Additional dental health issues that may occur for individuals diagnosed with PD include orofacial pain and burning mouth syndrome, mastication disorders, bruxism, and subjective taste impairment.

Parkinson’s Disease Dental Visit Tips

Going to the dentist when you have PD or taking someone with PD to the dentist can be stressful. The Parkinson’s Foundation has some great tips to make dental visits less stressful for everyone.

  • Call first to make the office aware of your PD symptoms. This will help the dentist and the staff provide better treatment.
  • Schedule wisely. Plan short dental appointments for the time of day your symptoms are most effectively controlled.
  • Give the dentist the details of your overall health. Someone on staff should record vital signs upon arrival.
  • Tell the dentist if you are taking MAO-B inhibitors (rasagiline and selegiline), as these may interact with anesthetics.
  • Consider replacing old fillings, crowns and bridges, and ill-fitting dentures or mouth guards during the early stages of PD. Dental visits may become more difficult as PD progresses.

Maintaining Good Dental Health with Parkinson’s Disease

It is very important to maintain good dental health when diagnosed with PD. As the disease progresses, it is often up to the caregiver or family member to take the responsibility of oral hygiene because the individual with advanced PD can no longer perform adequate oral self-care. Start now and make it a habit to visit the dentist regularly (every six months). Schedule an appointment today with Roseman Dental.

Nevada Location
Utah Location

Treating Parkinson’s Disease at Roseman Medical Group (Nevada Based)

At Roseman Medical Group (RMG), the Nevada based clinical practice of Roseman University’s College of Medicine, has expert neurologist, Eric Farbman M.D., dedicated to treating Parkinson’s Disease and a variety of other neurological disorders. Roseman University is a site for the Parkinson Study Group and currently has studies for patients with many different degrees of Parkinson’s Disease, from newly diagnosed to advanced. The University is waiting to start a study for multiple system atrophy, an atypical Parkinson-plus disorder with no current treatments, as well as an essential tremor study.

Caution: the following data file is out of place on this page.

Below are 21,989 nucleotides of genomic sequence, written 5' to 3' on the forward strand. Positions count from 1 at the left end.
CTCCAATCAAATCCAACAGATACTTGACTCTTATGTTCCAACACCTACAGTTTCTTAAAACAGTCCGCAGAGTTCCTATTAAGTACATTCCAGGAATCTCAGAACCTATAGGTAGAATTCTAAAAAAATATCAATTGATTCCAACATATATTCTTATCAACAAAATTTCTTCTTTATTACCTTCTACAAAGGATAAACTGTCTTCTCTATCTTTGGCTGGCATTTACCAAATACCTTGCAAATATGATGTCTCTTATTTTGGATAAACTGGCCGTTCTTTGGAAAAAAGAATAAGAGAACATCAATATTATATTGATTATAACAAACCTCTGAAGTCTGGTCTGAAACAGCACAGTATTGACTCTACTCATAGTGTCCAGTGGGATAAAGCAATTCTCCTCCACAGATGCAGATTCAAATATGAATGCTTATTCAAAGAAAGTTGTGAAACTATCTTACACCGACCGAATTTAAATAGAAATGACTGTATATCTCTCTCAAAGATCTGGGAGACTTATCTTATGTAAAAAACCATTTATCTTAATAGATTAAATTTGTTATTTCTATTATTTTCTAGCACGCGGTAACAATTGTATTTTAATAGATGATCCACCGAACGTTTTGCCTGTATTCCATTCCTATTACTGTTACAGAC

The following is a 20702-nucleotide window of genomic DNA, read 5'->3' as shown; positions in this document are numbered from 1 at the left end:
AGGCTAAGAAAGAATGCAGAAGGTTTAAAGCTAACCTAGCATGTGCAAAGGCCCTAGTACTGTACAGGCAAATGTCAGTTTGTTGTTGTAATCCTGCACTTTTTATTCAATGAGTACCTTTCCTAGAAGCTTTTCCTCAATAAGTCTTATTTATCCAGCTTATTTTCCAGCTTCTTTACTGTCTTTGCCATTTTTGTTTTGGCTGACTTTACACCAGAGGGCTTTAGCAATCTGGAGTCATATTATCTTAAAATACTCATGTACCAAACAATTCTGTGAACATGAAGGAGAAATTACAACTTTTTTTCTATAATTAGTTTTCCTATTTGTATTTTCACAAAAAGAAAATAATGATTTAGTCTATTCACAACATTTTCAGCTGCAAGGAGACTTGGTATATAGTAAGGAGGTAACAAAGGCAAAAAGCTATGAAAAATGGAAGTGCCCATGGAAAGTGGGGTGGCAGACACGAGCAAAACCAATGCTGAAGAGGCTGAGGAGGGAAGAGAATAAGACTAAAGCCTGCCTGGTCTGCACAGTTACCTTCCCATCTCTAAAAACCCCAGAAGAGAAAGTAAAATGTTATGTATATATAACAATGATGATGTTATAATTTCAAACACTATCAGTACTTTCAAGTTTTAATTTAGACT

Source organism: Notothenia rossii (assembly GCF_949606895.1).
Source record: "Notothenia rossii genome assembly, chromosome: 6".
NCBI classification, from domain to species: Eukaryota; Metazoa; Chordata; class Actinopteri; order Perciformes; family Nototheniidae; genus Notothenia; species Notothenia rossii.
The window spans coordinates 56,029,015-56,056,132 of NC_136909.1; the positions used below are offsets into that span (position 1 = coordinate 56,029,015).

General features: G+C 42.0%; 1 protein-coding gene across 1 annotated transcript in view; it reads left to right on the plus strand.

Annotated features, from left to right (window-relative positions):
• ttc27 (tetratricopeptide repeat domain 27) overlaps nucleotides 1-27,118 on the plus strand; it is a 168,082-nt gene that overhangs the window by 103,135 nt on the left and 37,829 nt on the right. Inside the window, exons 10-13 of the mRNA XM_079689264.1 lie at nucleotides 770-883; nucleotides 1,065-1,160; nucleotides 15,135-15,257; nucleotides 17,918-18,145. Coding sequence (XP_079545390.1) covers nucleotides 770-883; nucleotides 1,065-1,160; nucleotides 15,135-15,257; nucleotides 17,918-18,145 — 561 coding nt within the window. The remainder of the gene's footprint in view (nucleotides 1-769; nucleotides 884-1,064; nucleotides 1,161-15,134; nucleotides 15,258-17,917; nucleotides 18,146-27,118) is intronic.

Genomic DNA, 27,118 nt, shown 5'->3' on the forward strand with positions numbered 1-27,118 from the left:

RMG also performs more aggressive treatments for Parkinson’s Disease. Dr. Farbman currently manages over 200 deep brain stimulator (DBS) patients for a variety of medical conditions including Parkinson’s disease, essential tremor, and dystonia. For those who are unaware of this treatment, it is essentially a pacemaker for the brain. This treatment can be particularly helpful for involuntary movements and dystonia, especially when maximal oral medical treatment has been provided. There is now a levodopa pump that can be prescribed for Parkinson’s Disease patients as well, and botulinum toxin injection has been a longstanding therapy for dystonia.

The neurologists at RMG provide empathic, patient-centered, evidence-based care. If you have a friend or family member who suffers from Parkinson’s Disease, let RMG’s expert neurologists help! Contact RMG today! If you’d like to learn more about Parkinson’s Disease, click here.